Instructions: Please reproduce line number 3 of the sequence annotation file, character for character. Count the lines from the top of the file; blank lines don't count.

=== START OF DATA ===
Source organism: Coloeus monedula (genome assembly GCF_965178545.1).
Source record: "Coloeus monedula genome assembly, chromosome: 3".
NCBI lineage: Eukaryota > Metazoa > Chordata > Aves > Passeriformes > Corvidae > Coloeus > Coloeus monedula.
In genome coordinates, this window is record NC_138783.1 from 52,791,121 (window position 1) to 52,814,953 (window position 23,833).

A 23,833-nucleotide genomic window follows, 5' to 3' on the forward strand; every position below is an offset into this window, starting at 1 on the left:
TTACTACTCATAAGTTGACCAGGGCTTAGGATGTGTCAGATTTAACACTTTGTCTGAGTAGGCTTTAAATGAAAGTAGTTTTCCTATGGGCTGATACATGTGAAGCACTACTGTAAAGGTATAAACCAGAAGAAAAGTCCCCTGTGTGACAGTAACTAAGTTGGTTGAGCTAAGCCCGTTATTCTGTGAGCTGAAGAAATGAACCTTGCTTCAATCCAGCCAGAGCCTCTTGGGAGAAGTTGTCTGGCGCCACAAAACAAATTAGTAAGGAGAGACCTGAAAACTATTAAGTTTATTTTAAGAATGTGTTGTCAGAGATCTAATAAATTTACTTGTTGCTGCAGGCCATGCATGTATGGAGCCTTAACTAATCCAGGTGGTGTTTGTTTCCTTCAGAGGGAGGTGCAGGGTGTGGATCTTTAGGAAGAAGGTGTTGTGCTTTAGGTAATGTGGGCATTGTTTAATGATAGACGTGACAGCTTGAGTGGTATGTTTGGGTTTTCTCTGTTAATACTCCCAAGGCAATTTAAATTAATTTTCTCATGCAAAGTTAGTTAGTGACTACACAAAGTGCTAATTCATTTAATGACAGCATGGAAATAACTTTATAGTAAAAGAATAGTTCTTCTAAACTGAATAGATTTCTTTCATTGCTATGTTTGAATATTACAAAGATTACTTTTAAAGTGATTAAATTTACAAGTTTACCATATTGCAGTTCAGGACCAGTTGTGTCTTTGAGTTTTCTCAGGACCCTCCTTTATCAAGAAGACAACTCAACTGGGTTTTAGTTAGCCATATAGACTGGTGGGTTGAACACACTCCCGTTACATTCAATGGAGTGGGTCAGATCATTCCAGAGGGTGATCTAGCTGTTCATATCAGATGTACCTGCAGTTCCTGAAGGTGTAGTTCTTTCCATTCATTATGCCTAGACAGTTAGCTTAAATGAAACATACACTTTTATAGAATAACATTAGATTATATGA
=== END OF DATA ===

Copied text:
NCBI lineage: Eukaryota > Metazoa > Chordata > Aves > Passeriformes > Corvidae > Coloeus > Coloeus monedula.